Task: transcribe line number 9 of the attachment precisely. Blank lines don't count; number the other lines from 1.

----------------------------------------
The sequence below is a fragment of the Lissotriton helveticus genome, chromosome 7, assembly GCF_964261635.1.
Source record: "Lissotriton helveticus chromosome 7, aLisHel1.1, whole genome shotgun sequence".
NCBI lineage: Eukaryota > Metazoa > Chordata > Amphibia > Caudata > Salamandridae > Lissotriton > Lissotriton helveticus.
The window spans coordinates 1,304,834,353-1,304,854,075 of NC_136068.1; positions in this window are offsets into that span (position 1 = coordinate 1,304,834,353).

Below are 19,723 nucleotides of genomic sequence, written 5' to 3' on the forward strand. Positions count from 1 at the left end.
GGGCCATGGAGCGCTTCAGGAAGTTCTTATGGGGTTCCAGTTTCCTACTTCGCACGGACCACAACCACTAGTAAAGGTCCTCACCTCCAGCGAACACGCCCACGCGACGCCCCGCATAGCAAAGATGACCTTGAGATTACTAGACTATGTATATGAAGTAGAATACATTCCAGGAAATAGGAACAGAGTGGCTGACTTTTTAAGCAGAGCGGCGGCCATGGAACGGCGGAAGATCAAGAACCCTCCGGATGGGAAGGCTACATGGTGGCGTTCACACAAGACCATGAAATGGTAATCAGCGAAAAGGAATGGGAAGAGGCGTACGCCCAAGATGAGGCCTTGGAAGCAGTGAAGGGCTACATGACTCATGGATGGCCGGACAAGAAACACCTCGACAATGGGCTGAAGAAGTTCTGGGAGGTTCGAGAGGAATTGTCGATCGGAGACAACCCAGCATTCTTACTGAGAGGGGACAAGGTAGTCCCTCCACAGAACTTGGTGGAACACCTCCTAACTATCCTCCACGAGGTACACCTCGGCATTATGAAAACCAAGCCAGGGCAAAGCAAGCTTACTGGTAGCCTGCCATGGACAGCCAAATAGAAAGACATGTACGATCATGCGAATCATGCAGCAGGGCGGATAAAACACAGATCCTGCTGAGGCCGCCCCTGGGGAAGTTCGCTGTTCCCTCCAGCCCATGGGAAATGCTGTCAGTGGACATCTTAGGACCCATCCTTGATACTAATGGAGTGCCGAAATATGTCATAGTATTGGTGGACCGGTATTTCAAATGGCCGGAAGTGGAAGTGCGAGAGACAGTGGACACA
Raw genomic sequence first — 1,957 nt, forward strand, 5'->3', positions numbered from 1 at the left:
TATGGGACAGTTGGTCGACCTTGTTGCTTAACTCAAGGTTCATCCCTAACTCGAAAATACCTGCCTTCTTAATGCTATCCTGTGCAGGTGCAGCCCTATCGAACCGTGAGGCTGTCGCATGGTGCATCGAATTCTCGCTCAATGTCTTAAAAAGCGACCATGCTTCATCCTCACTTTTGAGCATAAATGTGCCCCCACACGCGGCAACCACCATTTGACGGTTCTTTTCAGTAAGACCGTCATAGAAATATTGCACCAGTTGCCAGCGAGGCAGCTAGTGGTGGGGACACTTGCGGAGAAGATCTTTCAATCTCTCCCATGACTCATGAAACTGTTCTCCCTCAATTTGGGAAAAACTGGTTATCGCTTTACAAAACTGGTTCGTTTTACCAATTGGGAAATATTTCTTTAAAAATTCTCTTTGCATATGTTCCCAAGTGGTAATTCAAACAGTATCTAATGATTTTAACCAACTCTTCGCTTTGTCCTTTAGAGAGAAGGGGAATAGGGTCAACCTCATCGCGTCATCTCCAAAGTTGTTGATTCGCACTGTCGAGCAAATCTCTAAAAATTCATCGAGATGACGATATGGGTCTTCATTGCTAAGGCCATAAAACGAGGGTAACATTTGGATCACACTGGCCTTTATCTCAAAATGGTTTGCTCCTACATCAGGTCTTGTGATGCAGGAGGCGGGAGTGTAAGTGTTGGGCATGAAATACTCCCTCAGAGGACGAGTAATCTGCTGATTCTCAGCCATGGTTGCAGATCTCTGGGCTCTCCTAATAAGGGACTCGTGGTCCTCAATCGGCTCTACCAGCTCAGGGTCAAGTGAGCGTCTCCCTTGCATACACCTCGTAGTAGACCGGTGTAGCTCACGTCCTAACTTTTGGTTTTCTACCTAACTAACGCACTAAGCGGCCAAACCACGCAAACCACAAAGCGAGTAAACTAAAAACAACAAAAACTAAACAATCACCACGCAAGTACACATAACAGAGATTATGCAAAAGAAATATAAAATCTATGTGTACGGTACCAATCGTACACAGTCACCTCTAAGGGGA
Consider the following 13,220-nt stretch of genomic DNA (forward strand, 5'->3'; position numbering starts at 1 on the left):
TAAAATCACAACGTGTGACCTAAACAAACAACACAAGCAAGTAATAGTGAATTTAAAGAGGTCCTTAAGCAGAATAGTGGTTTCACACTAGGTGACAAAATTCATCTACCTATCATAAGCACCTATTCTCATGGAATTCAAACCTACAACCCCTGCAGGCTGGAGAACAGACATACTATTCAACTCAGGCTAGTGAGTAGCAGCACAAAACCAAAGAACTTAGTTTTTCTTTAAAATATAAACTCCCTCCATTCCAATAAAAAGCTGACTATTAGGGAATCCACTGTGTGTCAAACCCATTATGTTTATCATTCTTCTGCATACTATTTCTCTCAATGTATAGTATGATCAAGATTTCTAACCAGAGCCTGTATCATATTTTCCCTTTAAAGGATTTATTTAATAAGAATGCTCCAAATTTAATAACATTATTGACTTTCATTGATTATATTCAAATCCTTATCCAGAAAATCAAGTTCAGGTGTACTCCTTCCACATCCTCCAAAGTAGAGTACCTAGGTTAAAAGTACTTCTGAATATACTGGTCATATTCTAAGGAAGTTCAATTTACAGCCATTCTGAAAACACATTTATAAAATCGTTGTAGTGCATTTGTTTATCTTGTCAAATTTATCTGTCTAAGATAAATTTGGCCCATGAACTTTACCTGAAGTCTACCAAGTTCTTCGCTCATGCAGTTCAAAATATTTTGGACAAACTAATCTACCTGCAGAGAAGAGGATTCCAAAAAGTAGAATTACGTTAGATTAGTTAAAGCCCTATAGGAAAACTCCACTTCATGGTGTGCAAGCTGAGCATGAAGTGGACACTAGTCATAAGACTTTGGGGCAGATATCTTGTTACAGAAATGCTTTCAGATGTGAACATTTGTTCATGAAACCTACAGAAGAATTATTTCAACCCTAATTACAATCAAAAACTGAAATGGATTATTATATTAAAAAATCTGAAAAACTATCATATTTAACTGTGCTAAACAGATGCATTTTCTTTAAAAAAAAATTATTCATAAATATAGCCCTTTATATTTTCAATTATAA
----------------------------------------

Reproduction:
Consider the following 13,220-nt stretch of genomic DNA (forward strand, 5'->3'; position numbering starts at 1 on the left):